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The Coffee Officina

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The Coffee Officina

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Harvesting & Processing

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Picking

Picking the coffee cherries is the first part of the harvesting process. There are two different ways of picking coffee cherries:

Strip Picking — Strip picking means that all coffee cherries are picked from the tree at the same time with large machinery regardless of maturity level. This method is a lot quicker and easier, but there is a higher risk of unripe and defective coffee being taken to the next level of processing. This method is mostly used on large coffee plantations.

Hand picking — Depending on the variety, it can take up to 4 years until planted coffee trees begin to bear fruit. It is critical to pick the cherries when they are ripe. Picking coffee before it reaches full maturity will result in slightly sour and undesirable flavours. As not all cherries will ripen at the same time, pickers must keep coming back to the tree to pick the cherries at the right maturity levels. Despite the extra cost and time, we know that the care and attention paid by our expert pickers leads to superior coffee, which offers a more sophisticated and refined flavour.

Processing

Washed / wet process — After being harvested, the coffee cherries are brought to a processing mill, where they are soaked in water. The unripe or overly matured cherries immediately float and they are prevented from getting to the next stage of the process. This eliminates a lot of the defective cherries.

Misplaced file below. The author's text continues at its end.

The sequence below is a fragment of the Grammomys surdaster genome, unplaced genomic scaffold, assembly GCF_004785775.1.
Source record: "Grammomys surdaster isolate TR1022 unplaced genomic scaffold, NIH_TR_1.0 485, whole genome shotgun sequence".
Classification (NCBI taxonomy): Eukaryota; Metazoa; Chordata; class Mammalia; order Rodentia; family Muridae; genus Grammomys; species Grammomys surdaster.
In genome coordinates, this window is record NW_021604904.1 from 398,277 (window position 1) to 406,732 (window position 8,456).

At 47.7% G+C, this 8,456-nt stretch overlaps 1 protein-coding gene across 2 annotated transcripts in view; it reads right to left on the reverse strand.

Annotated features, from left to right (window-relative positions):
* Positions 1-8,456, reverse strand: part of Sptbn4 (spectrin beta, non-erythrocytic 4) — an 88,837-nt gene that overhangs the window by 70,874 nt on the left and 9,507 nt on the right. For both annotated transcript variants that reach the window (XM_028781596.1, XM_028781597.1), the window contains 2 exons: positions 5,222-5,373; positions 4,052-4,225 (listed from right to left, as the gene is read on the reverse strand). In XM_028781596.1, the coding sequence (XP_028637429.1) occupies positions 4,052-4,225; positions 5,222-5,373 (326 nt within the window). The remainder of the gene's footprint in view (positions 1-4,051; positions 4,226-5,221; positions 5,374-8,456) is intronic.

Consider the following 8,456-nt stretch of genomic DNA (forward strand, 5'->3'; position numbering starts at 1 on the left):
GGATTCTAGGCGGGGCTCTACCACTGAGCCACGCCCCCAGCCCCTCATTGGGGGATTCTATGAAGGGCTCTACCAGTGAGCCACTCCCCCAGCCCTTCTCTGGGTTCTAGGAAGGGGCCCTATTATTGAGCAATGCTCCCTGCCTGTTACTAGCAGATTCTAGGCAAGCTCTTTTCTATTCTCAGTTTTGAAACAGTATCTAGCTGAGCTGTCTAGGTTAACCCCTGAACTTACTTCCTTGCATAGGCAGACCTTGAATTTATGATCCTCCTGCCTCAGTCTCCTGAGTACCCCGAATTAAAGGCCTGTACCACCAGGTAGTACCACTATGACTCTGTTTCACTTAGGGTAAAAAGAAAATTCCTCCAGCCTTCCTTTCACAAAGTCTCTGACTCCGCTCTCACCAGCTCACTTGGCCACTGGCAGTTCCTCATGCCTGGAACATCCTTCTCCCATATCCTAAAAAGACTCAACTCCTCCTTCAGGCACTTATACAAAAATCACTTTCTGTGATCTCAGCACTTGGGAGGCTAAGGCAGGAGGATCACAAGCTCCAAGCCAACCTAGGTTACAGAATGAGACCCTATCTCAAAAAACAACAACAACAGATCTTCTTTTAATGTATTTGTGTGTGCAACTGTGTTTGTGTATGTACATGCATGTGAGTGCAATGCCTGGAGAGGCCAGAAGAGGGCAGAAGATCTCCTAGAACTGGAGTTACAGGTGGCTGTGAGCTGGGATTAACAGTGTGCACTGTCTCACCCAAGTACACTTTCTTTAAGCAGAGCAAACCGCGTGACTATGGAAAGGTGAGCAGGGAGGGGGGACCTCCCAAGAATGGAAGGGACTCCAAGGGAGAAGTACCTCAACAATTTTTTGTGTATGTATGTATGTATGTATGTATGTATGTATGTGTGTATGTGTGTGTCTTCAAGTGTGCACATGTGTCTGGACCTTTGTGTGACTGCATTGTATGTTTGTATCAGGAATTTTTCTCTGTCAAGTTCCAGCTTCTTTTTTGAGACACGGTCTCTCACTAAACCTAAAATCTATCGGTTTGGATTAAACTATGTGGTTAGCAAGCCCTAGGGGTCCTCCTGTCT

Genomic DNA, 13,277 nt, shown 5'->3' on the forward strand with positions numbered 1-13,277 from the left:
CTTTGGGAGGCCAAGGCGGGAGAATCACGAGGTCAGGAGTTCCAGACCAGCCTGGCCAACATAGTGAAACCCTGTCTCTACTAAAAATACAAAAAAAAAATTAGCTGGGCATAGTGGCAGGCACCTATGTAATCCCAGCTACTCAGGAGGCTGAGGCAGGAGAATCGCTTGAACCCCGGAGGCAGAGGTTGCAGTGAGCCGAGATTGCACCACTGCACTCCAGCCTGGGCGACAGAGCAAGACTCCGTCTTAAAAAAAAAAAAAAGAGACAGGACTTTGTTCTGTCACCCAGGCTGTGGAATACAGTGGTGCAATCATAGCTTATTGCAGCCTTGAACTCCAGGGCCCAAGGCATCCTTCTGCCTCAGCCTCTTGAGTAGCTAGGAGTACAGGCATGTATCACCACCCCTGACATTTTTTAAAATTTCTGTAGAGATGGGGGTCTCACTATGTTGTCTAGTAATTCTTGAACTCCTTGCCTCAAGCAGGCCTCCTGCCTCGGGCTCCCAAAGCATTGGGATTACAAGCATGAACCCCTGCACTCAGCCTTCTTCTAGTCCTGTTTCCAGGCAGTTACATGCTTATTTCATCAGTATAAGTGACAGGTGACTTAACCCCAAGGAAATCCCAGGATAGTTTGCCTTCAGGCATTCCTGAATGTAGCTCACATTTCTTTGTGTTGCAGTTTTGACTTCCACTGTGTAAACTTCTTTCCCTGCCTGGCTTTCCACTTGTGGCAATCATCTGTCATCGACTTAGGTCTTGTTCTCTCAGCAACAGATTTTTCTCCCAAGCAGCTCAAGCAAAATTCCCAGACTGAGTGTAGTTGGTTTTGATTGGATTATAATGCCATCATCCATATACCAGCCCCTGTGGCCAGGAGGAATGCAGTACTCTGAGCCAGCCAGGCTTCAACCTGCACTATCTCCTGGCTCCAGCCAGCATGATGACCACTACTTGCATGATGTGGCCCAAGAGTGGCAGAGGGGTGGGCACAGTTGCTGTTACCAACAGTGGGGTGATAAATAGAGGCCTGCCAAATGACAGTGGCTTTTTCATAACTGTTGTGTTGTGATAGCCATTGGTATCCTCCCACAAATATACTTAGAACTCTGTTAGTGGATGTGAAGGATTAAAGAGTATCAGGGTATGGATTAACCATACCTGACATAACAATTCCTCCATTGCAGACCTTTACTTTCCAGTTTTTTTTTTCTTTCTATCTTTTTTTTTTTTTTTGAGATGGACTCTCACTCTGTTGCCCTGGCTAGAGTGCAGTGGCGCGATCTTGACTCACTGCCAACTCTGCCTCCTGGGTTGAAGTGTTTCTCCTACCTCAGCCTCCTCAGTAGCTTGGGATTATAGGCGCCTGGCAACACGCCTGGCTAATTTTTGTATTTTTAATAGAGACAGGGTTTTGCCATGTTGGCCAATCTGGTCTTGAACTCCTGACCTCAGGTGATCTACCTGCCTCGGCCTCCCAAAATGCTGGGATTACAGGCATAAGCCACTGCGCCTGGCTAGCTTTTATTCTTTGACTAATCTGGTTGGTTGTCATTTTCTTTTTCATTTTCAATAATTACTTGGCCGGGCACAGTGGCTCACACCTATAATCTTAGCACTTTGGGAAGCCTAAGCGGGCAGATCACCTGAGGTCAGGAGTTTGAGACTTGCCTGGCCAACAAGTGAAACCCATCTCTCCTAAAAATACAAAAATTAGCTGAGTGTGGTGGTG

The ripe cherries will then be put into a de-pulping machine, which separates the cherries from the beans. At this point, the beans are still covered in their parchment and fruit mucilage. It is important to get rid of any mucilage. To do this, the beans are fermented in fermentation tanks for 24-36 hours, until the mucilage can be easily washed off. When the beans are clean, they are taken in their parchments to dry under the sun.

This method preserves more acidity than the natural process and produces more consistency in the final flavour profile. However, the washed process is a lot more complicated. It consumes more water and there is a higher margin of error.

Natural / Dry process — After the coffee cherries have been harvested, they are spread out in the sun to dry on large patios or raised drying beds. The cherries are turned occasionally to ensure even drying. When the coffee is fully dried, it is rested inside the fruit and then peeled (hulled) to remove all parchment and husk that covers the beans. After this, the beans are ready for shipment.

With the natural process, it is hard to ensure all coffee dries at the same rate. Due to this, there is higher risk of inconsistency. Generally, naturally processed coffees will have lower acidity and a heavier body. The fruit drying on the beans, plus the sun hitting the them directly, changes the final flavour profile.

Pulp natural process — The pulp natural process is similar to the washed process in that the cherries are brought to the processing mill and de-pulped in a pulping machine.

After this, the de-pulped coffee then skips the fermentation process and is taken straight out to dry in the sun with the parchment and mucilage still intact. The drying of coffee processed in this way is very delicate. The beans must be turned and raked very often to avoid fermentation and rot.

During this process, the mucilage dries into the bean affecting the final flavour profile of the coffee. This process can also be referred to as ‘semi washed’. Pulp natural coffees can have more body and lower acidity than the washed process. They are generally cleaner and more uniform than natural processed coffee.